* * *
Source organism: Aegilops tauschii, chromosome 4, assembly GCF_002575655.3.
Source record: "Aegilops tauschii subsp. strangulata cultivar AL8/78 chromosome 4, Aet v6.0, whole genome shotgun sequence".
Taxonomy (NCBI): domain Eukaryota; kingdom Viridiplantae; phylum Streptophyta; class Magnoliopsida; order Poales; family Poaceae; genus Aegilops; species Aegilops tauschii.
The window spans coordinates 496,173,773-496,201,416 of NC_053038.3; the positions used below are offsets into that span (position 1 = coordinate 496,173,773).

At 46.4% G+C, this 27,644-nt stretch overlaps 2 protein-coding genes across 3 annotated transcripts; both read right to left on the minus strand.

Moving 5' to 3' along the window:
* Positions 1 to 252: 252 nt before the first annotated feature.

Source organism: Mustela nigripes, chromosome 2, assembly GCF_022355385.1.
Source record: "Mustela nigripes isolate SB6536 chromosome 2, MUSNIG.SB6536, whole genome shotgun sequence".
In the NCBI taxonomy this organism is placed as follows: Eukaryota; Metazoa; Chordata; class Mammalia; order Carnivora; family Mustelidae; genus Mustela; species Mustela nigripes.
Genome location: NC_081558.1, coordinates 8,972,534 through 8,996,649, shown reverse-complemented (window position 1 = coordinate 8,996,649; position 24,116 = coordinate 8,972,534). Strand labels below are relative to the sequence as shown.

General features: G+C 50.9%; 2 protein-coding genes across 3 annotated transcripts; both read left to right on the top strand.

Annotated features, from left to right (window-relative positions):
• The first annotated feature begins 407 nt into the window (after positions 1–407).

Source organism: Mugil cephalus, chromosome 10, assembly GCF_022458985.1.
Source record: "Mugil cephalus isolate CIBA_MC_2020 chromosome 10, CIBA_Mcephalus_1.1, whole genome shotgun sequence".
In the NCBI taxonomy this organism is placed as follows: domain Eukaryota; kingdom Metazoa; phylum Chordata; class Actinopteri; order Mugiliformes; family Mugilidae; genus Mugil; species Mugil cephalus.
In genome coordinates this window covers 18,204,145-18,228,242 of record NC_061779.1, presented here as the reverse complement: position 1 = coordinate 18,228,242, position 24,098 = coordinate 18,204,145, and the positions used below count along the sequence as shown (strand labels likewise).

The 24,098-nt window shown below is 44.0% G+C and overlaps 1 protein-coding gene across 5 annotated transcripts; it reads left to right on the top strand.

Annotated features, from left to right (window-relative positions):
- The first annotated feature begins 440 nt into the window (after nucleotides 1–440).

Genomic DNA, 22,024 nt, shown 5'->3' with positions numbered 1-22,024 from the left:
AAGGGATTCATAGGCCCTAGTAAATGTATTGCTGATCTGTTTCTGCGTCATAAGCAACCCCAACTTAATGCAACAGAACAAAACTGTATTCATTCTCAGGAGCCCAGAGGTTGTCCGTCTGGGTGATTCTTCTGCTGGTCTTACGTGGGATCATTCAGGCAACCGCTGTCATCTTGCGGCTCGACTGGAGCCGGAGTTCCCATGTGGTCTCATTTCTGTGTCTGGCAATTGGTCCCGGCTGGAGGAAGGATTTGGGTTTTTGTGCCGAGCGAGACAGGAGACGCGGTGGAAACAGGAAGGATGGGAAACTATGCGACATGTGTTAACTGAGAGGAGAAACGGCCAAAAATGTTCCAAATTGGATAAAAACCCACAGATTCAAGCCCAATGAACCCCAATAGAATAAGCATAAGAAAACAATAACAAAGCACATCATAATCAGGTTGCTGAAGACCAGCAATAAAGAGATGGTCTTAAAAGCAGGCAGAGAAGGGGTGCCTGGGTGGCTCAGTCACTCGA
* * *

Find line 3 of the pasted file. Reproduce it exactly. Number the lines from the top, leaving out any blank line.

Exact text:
Taxonomy (NCBI): domain Eukaryota; kingdom Viridiplantae; phylum Streptophyta; class Magnoliopsida; order Poales; family Poaceae; genus Aegilops; species Aegilops tauschii.